Dog-powered Blacksmithing

Yesterday I got an email from Ken Schwarz, master blacksmith at Colonial Williamsburg, in which he shared a delightful video of nailmaking in Liège, Belgium in the 1930s. Besides the speed with which these smiths work and the fascinating dedicated nailmaking setup, I thought the dog-powered bellows were too cool not to share. As Ken described the video to me, “Note that the tooling and process are the same as those described in Diderot and by Thomas Jefferson more than a century earlier – right down to the dogs operating the bellows. This is how most commercial nailmaking was carried out.”

Here’s the video:


Below is a 1763 ink, wash, and chalk illustration from Jean-Michel Moreau le jeune called “The Nail Makers.” The Getty says, “This small drawing is one of several studies Jean-Michel Moreau le jeune produced for prints featured in Diderot's Encyclopédie.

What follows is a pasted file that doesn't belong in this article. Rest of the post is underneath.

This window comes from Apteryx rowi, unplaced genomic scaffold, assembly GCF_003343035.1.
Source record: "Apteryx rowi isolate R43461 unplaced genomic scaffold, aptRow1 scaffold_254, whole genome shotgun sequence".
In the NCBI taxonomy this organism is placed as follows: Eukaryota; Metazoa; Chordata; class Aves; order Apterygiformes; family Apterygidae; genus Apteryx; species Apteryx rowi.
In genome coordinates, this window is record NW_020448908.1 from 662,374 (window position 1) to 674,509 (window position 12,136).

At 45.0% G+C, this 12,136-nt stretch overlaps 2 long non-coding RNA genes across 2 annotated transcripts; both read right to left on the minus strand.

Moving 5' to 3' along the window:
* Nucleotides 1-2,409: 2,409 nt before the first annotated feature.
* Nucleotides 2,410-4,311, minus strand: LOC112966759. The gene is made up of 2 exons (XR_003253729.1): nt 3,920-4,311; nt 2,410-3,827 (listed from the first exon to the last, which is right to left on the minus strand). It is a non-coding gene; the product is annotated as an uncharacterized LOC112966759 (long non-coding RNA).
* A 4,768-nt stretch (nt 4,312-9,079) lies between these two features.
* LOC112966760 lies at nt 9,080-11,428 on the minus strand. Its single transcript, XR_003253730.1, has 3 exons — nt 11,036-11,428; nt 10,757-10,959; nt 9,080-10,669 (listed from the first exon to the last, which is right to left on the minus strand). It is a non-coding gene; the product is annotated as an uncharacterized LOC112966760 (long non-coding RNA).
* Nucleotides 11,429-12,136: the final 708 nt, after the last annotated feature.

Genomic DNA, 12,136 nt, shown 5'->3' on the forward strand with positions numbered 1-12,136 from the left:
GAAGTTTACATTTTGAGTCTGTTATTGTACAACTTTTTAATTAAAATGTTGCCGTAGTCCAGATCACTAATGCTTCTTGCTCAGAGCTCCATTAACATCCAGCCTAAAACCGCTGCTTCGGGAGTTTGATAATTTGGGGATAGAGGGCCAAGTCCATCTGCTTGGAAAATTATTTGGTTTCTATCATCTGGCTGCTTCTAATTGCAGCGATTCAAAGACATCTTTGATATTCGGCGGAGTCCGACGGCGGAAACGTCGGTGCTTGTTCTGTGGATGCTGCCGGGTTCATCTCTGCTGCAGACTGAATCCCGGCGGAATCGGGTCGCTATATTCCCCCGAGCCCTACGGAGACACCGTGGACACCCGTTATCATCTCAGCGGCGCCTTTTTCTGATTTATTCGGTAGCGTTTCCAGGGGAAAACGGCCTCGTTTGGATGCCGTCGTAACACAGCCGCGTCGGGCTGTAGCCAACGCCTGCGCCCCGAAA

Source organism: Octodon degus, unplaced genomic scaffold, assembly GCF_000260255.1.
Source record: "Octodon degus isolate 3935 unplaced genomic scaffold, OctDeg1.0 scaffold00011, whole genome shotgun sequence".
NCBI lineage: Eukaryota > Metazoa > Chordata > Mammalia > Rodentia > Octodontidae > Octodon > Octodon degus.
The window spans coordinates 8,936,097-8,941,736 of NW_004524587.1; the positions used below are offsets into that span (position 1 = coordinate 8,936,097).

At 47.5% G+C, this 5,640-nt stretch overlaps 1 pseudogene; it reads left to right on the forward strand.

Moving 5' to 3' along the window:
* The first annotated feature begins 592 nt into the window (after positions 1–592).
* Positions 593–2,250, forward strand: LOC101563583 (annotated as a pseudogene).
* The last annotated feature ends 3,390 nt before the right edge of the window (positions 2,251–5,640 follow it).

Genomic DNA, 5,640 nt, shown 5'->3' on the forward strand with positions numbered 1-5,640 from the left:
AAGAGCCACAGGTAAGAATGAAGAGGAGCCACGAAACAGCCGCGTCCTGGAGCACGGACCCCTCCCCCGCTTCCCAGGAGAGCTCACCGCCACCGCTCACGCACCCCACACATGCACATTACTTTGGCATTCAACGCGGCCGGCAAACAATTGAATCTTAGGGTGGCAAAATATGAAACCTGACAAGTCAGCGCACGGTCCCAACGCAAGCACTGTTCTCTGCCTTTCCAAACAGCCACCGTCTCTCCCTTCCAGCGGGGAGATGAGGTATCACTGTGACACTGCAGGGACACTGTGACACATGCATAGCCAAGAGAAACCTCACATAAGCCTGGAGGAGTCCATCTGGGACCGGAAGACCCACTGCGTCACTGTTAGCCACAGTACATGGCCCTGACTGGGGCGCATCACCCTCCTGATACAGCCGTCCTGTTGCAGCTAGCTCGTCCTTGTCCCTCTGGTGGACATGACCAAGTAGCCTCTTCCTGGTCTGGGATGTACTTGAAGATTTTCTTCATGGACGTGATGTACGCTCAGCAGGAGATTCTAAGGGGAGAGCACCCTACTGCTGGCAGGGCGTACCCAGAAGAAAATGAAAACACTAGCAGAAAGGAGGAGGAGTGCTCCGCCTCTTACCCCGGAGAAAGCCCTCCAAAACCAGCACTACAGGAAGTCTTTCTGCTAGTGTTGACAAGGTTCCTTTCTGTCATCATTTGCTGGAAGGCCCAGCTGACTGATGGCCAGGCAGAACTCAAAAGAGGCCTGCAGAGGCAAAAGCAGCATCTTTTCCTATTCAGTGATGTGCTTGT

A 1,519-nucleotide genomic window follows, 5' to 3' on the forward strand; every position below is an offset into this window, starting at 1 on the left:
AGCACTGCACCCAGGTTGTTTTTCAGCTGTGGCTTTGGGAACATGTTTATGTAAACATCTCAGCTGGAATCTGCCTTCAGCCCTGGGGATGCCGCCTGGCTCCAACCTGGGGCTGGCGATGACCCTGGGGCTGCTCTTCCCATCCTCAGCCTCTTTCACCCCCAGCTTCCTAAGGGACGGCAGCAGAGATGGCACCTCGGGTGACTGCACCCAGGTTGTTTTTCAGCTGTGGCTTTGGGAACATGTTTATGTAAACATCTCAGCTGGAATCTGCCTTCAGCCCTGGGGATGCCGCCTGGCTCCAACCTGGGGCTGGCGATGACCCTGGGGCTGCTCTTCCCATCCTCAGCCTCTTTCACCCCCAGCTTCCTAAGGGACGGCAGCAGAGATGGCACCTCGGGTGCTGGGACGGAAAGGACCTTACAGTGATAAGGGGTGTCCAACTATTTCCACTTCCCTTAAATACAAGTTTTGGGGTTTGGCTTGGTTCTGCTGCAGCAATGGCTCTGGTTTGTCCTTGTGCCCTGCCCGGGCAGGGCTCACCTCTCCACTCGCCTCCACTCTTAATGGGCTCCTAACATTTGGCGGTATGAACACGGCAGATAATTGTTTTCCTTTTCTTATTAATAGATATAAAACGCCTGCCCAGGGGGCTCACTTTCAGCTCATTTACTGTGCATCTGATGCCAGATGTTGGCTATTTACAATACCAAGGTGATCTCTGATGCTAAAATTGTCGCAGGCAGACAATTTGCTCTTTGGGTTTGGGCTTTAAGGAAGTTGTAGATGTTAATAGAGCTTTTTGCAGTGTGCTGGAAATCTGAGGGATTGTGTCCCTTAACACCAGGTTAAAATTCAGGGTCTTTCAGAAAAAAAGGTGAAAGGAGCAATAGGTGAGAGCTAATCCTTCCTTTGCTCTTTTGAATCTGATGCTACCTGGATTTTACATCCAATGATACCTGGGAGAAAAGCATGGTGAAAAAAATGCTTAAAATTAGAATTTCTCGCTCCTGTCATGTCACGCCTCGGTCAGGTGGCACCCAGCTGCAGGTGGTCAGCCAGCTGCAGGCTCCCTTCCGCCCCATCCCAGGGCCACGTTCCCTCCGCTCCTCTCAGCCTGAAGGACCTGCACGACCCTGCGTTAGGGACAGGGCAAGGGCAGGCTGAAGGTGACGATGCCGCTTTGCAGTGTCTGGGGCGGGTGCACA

Notice at rear left the dog walking in the wheel, which operates the pumping of the bellows…

Le Cloutier Grossier, Jean-Michel Moreau le jeune, 1763. Courtesy of The Getty.


Here’s the final plate in Diderot. 


Courtesy of The Encyclopedia of Diderot & d'Alembert Collaborative Translation Project.


 Some will think of this work arrangement as animal abuse, but to my eye, the dogs in the video above look like they couldn’t have a better life – wagging tails and all. Watching them reminds me of the horses my logging friend, Jon Ellsworth, harvested the logs for our blacksmith-shop timber-frame project with. I watched him in the woods with his two Suffolk Punches, Jay and Jackson, and I tell you, those boys want to move all day long. Jon told me that standing still drives them crazy. He’s tried getting them to till his commercial garden and they just get antsy and bored with such a light-duty task – they just want to work! Jon has one of the most soft-spoken and gentle ways of interacting with these majestic creatures, in contrast to some of what he saw from others in his early days. I made sure to include the three of them working together in our documentary film because the collaboration is a beautiful sight to behold.

Even though the dogs in the video above weren’t turnspits, they looked like they were in their element!

– Joshua


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